These cowboy boots are constructed of twigs:
Boots Sculpture by John McQueen, with my buddy and college roommate Rosalie
My favorite piece in the show was this one:
Summer Meadow by Carol Shinn













Can you believe this one was created entirely with thread painting?


Outside, the museum's grounds bear exploring:

Linda and Rosalie
 I especially like the path traced by these three boulders:







The trip was a day worth taking.  A whole museum, just for craft!  Who knew?




Monday, October 27, 2014

Learning the Hard Way

The hard way.  Sometimes it seems as if that's the only way I learn anything.

A week ago, for example, I tried using free-motion satin stitching to depict some sand ripples.

But there was a disappointingly large chasm between the beauty of the image I was trying to depict and the method I chose to depict it.


As I said, I'm learning the hard way. 

The other day, I did it again.  This time I was trying to use needle felting on silk to create an image of hands.  I know that hands are supposed to be particularly difficult to render well.  I also know that dimensionality is created by color value, and so I carefully separated some of my silks into light, medium and dark values:

 Above are some of the lights.  Below are some of the darks:


 I got really compulsive in this process.  I brought the concept of  anal to new heights.

"The harder they come, the harder they fall."--Jimmy Cliff

Once I had the silks separated by value, I created a pattern by tracing an image onto silk habotai.  I figured that silk would felt right into silk, seeing as how they're both natural fibers.

 Unfortunately, my felting machine, also known as a Baby Lock Embellisher, was in the shop, being repaired after a fall. So I pinned the background image to a square of sponge rubber and went at it with a needle felting tool.  This was the result:


 "That's-a no good."--Chico Marx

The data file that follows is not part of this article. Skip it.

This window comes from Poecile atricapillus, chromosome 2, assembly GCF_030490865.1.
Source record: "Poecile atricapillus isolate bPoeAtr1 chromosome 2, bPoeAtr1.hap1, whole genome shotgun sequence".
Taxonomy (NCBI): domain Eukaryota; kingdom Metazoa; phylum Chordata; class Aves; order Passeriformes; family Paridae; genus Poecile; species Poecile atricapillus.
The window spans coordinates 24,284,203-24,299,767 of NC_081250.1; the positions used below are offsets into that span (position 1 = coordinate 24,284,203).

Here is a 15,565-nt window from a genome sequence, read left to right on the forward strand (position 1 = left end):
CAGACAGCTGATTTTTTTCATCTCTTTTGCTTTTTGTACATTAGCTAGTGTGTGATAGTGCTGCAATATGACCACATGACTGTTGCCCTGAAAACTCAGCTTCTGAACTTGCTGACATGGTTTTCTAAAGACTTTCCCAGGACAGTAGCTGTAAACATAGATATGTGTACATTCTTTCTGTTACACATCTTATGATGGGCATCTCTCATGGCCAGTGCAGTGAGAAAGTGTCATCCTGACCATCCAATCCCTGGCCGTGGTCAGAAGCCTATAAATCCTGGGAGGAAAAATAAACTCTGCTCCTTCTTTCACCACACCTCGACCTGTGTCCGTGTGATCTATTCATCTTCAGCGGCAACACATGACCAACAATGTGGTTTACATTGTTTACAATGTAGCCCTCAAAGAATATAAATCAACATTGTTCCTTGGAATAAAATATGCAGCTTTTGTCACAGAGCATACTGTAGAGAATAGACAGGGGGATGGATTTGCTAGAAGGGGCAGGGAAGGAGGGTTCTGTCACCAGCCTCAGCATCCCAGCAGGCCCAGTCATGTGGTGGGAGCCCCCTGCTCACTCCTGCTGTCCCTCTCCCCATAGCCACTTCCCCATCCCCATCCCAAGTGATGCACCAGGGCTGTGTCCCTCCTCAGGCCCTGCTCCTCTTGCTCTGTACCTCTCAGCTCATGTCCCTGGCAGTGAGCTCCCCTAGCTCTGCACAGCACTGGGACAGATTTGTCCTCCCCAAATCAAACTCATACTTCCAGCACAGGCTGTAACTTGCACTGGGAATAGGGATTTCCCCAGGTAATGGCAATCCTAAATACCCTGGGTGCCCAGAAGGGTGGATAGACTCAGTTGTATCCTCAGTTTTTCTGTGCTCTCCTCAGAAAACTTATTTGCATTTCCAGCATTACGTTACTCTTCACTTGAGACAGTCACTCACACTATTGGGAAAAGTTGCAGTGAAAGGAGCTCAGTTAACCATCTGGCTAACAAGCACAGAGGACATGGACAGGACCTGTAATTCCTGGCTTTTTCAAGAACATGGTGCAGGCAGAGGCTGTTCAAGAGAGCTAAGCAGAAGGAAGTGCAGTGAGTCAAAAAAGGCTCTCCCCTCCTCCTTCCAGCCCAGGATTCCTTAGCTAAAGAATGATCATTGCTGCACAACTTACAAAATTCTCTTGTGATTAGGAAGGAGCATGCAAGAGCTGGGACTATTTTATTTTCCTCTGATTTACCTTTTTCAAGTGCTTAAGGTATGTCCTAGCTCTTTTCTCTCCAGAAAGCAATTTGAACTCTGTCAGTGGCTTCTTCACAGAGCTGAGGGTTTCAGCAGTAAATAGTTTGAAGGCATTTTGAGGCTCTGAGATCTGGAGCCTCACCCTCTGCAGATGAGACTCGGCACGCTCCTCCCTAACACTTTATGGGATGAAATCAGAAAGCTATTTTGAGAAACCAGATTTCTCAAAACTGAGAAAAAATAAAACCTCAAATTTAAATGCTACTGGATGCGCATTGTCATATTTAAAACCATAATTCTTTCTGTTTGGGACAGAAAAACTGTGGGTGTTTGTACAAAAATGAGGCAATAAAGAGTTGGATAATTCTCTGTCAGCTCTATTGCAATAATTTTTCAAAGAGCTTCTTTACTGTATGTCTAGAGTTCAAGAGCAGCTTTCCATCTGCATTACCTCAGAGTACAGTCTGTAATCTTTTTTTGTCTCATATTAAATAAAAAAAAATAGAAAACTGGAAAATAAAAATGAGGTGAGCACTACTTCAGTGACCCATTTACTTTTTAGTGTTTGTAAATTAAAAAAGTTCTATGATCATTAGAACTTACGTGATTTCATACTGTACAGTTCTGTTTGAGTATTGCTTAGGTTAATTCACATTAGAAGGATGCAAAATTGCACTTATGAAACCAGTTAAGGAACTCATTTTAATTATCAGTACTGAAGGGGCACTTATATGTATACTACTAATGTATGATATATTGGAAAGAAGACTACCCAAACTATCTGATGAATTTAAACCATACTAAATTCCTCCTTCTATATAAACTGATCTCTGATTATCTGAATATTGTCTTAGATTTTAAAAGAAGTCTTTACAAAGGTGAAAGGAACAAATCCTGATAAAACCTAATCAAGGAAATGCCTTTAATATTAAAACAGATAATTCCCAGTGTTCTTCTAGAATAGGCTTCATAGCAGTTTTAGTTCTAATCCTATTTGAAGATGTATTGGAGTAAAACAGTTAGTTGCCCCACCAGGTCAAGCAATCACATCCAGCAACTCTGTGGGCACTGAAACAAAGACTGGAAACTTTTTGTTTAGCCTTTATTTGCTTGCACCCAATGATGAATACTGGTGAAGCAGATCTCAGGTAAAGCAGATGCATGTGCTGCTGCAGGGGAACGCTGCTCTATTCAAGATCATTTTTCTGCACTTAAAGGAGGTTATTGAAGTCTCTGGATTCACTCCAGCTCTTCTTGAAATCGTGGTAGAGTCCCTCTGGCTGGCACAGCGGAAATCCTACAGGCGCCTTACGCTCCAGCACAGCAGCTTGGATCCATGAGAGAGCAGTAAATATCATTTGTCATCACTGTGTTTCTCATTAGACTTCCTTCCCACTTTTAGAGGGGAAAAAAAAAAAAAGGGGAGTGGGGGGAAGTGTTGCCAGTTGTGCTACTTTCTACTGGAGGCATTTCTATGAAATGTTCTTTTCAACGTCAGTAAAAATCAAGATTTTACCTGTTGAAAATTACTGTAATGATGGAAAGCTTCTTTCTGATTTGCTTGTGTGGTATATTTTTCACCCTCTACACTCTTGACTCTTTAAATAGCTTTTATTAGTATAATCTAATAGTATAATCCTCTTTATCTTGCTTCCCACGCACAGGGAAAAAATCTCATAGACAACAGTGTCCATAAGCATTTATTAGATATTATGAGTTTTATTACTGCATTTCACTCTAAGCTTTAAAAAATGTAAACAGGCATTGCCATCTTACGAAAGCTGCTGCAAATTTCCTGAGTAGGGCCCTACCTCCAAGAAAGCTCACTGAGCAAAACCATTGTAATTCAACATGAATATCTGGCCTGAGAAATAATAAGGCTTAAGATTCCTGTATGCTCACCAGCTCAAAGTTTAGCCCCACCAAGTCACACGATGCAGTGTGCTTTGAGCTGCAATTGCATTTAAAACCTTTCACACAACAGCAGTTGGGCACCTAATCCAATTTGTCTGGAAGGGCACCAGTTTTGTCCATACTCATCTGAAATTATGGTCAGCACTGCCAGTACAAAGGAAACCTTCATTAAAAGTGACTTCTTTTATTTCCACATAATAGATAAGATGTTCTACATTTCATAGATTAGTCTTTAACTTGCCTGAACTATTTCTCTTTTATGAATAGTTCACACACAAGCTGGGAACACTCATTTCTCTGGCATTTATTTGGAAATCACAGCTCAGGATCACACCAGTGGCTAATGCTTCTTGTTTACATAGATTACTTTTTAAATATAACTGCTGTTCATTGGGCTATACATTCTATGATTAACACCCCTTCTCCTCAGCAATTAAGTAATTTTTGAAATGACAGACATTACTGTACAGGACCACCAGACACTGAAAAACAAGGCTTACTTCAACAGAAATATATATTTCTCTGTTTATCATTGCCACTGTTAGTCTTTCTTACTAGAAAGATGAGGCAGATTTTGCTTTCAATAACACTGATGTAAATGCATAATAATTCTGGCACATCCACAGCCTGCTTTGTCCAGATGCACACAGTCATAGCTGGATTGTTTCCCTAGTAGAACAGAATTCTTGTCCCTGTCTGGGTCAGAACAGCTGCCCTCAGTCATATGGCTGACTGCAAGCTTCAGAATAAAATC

What I learned:  the image was too small, and the silk too shreddy, for needle felting.

 But what's a whole afternoon's work down the tubes? 

I hate to spend so much time unproductively, but I'm going to put a positive face on it, chalk it up as a learning experience, and Keep On Keepin' On.  I need that image of hands for an upcoming show at the Hartford Public Library.

I got that image from Jackie Abrams, http://www.jackieabrams.com/  a basketmaker whom I met at Snow Farm, a Massachusetts art school, and whose hands are on the right in the photo, and her daughter, Dani, who took the photo.  Jackie and Dani made my day when they decided to allow me to use this striking image.  I'm going to transform it into a collage-style quilt for an art quilt show with a a theme of civil rights.

My first attempt bit the dust.  But I tried again in a small-group class with quilt artist Susan Carlson (http://www.susancarlson.com/Welcome.html) who was in Connecticut last week.  Because Susan was in town, one of my quilt groups, the Connecticut Fiber Arts Collective, http://www.ctfac.blogspot.com/snagged her for a private lesson just for us, and we spent a blissful day learning her collage quilting style. I tried again on the hands.

Here's Susan showing us how she fastens down tiny pieces of fabric to create a coherent whole:



Look at the art she creates with this technique!



This portrait started as a photo, then became a line drawing with areas of light, medium and dark values all mapped out.  
Isn't that splendid?






 We were an appreciative and eager audience.


Once Susan had explained her technique, she had us practice by freehand-sketching an image of a fish onto a piece of muslin, then filling in the fish with bits of fabric in light, medium and dark values.  Here's mine:

I never finished this fish because once Susan saw I knew how to work with lights, mediums, and darks, she okayed me to go ahead and work on my image of hands.

Dani Abrams took this photo in Namibia while she was serving in the  Peace Corps.  I told Jackie I would send her progress photos as I worked.







Look at the tininess of the pieces of fabric I'm using for this process!  Stll proud to say I'm bringing the concept of anal to new heights here.


Here's what I have so far.  I think this image of hands is pretty plausible.




And you know what?  Working with such precision really appeals to me.  I go into my own world.  Even more so when I listen to a book at the same time (currently, Ann Lamott's Stitches).

Proceeding by learning the hard way.  That's me.